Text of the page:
Israeli find shown to combat antibiotic resistance by ‘pricking bacteria to death’
Ben Gurion University scientists develop substance containing ‘nano needles’ that lab tests indicate can overpower 90% of superbugs by physically destroying the pathogen
Nathan Jeffay is The Times of Israel's health and science correspondent
Israeli scientists have developed a substance that overcomes antibiotic resistance by “pricking bacteria to death,” researchers at Ben Gurion University told the Times of Israel on Friday, in a breakthrough that could help combat a major threat to global health.
The substance contains “nano needles” which have a lethal effect on bacteria, and will be developed into topical creams and antibacterial coatings for surfaces, the scientists said, noting that it has shown 90% effectiveness in killing antibiotic-resistant bacteria in lab conditions.
When bacteria stop being affected by antibiotics, it is known as antibiotic resistance, and these pathogens are sometimes colloquially called superbugs.
The World Health Organization considers this phenomenon “one of the biggest threats to global health.”
As antibiotics work by interfering with specific functions of bacteria, researchers at Ben Gurion University in Beersheba decided to try a different approach: physically destroying the bacteria.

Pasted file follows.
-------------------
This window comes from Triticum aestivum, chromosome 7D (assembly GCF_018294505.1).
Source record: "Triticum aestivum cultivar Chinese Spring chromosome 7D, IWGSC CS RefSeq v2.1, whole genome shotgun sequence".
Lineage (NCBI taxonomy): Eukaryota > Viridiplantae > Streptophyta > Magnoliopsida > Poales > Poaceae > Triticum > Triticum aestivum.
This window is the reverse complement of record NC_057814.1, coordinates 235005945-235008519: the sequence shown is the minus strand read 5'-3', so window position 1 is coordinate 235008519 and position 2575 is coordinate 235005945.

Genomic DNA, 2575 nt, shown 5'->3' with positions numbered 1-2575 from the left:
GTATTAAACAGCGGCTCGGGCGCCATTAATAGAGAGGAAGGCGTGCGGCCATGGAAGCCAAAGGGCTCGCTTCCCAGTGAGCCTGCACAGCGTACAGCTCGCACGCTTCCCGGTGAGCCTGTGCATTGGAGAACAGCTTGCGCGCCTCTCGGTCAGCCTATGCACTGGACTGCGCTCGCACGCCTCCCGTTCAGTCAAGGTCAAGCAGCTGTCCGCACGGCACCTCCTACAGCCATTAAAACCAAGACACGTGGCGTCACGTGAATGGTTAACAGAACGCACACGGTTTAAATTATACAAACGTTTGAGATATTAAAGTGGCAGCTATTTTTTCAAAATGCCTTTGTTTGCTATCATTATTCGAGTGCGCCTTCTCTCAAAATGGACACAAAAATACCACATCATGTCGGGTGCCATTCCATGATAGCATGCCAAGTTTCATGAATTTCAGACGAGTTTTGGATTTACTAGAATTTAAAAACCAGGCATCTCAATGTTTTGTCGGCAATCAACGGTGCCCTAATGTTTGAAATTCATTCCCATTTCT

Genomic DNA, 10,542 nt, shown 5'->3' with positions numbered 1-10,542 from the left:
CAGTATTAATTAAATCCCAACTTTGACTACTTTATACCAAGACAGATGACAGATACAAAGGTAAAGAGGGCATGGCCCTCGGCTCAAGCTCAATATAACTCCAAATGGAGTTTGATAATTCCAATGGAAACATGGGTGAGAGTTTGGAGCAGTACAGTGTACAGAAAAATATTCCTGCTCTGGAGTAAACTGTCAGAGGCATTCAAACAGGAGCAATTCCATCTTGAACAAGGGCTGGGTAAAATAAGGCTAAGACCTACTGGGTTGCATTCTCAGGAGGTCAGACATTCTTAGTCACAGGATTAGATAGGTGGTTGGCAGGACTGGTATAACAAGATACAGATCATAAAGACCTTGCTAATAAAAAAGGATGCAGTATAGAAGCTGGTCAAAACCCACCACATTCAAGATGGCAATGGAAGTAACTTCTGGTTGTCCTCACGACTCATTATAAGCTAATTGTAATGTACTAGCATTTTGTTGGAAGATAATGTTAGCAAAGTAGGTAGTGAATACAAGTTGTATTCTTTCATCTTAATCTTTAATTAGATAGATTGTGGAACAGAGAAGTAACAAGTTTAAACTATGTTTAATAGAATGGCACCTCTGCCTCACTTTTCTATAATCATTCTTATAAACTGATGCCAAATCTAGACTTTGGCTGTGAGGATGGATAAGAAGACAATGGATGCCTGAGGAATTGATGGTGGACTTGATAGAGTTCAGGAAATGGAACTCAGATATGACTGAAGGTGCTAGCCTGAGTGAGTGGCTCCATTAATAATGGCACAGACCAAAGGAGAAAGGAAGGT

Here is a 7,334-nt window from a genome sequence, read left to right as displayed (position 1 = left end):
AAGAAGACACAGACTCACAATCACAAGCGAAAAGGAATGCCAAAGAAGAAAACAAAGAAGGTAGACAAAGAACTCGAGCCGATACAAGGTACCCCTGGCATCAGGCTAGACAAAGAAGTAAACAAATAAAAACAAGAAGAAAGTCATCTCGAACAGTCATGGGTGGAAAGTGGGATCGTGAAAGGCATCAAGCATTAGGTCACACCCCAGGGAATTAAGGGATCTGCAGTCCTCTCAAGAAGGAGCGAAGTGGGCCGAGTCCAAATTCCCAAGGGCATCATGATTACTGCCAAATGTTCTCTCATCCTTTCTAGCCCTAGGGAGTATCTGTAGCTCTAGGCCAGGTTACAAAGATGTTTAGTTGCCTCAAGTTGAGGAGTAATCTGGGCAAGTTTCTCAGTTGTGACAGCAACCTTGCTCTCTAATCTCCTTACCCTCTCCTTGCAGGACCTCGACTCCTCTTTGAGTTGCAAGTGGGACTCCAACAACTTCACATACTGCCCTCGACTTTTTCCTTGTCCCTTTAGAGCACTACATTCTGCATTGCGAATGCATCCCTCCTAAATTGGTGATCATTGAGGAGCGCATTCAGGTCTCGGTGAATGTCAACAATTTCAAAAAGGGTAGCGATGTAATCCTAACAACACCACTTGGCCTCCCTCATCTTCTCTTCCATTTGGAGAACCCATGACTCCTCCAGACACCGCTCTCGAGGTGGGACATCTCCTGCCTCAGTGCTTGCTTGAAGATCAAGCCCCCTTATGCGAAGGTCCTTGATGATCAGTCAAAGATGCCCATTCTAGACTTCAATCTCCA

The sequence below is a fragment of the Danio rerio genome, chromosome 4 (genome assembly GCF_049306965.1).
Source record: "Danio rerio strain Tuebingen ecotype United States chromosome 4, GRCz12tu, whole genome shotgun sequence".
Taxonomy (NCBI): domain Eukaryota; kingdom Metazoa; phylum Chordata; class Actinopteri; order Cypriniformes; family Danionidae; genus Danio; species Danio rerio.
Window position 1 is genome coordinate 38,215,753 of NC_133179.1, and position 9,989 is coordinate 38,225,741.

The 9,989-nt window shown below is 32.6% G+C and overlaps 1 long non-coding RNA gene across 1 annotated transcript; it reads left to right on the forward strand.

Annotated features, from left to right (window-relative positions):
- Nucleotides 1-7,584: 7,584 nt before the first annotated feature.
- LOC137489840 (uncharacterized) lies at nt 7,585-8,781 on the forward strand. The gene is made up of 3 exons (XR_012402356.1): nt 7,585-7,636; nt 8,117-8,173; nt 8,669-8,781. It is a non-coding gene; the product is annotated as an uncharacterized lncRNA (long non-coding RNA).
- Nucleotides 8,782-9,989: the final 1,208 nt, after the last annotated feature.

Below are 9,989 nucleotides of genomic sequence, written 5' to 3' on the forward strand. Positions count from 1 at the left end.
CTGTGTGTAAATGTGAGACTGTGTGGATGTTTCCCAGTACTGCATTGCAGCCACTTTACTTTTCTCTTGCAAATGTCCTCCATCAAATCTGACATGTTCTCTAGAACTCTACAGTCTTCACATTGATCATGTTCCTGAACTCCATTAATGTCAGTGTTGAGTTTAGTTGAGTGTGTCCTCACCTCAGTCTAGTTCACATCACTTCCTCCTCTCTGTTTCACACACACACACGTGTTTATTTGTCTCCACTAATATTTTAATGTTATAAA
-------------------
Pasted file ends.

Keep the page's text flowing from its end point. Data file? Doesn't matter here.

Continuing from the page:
“Most antibiotics in use today work by affecting functions inside the bacteria, but our solution attacks the outside of the pathogen instead,” Nofar Yehuda, one of the scholars, told The Times of Israel. “Our solution is a material of tiny ‘nano needles’ that are basically poking the bacteria to death.”
She described the process in more scientific language in peer-reviewed research, authored together with Ben Gurion professors Shoshana Arad, Ariel Kushmaro and Levi Ghebe and published in December.
They wrote that lab research results “clearly point to a direct effect of the spikes — via membrane disruption —on the bacteria, which culminated in cell death.”
Ben Gurion University’s technology transfer company has patented the substance and hopes to commercialize it.
The key ingredient is polysaccharides — long chains of carbohydrate molecules — derived from sea algae. They created the new substance by mixing the polysaccharides with tiny copper particles.
“When we create the mix, it creates a topography of ‘nano needles’ that are just one micron high,” said Yehuda, who is in the final year of her Ph.D. studies. “They make holes in the membranes of the bacteria, causing their insides to come spilling out, and kill them.
“As it works in a physical way — actually harming the bacteria physically — it won’t be subject to antibiotic resistance. This is important research given that there is a big search underway for substances that overcome antibiotic resistance.”
A study published last year by the Lancet medical journal estimated that in 2019, more than 1.2 million people died of antibiotic-resistant bacterial infections and noting that this was more deaths than those caused by leading global health threats like HIV/AIDS or malaria.